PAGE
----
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Old 02-06-2009, 03:07 AM
Chris Lieb
 
Default Using portage through NFS

I have read the guide on gentoo-wiki about setting up portage to work
over NFS[0] and have it mostly working. I have two issues that I would
like to work out:

1) I use sync-eix to update portage and my overlays (via layman). I
want the client to still be able to run sync-eix, but have it only run
`emerge --metadata` (no `emerge --sync` or `layman --sync ALL`). What
do I need to change in the eix-sync.conf? (Man, that's a long man page )

Better yet, since my overlays are all in the exported NFS filesystem
(hence, the eix database would be the same across all clients), is it
possible to export my eix cache by hardlinking it into the NFS share?
If so, how do I make the client's eix use this database instead of the
one at /var/cache/eix?

2) I use the buildpkg feature on both the server and the client since
the client can usually use the packages for its own installations
(getbinpkg). However, sometimes I require different use flags for the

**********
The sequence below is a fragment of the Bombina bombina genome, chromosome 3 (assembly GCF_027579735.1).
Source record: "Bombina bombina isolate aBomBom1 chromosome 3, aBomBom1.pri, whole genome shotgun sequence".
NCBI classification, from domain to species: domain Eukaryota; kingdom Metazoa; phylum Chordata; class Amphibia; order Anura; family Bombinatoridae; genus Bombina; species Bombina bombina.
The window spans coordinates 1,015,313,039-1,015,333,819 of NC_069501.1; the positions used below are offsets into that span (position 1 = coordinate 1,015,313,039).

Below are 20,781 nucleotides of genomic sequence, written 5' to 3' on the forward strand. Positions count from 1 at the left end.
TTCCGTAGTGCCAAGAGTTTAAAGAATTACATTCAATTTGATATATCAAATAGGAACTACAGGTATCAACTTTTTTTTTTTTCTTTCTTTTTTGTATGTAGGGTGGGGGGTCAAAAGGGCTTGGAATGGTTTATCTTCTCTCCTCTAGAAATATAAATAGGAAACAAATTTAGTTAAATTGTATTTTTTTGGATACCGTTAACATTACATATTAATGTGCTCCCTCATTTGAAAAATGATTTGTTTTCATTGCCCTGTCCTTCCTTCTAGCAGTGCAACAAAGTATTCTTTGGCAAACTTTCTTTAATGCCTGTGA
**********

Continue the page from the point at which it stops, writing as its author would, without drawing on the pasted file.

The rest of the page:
client, but I still want to keep the package locally so I can restore it
later if I need to. I have the NFS share mounted ro to keep the client
from overwriting what is on the server, so I am guessing that portage
will throw some kind of error when it tries to save the package to disk.

I was thinking of getting around this by using some kind of union mount.
However, I don't understand how union mounts work or if they can be
used for my situation. What I would like is to have some directory,
lets say /var/lib/portage/packages, that I union mount on top of the
exported NFS share, at /mnt/nfs_portage/packages. I noticed in the
Portage w/ SquashFS/aufs howto[1], they used aufs to create a rw layer
on top of a ro SquashFS. This sounds kind of what I want, except it
appears that aufs is memory-backed instead of disk-backed. Is this so?
The clients are all strapped for memory, so a memory-backed fs won't be
feasible.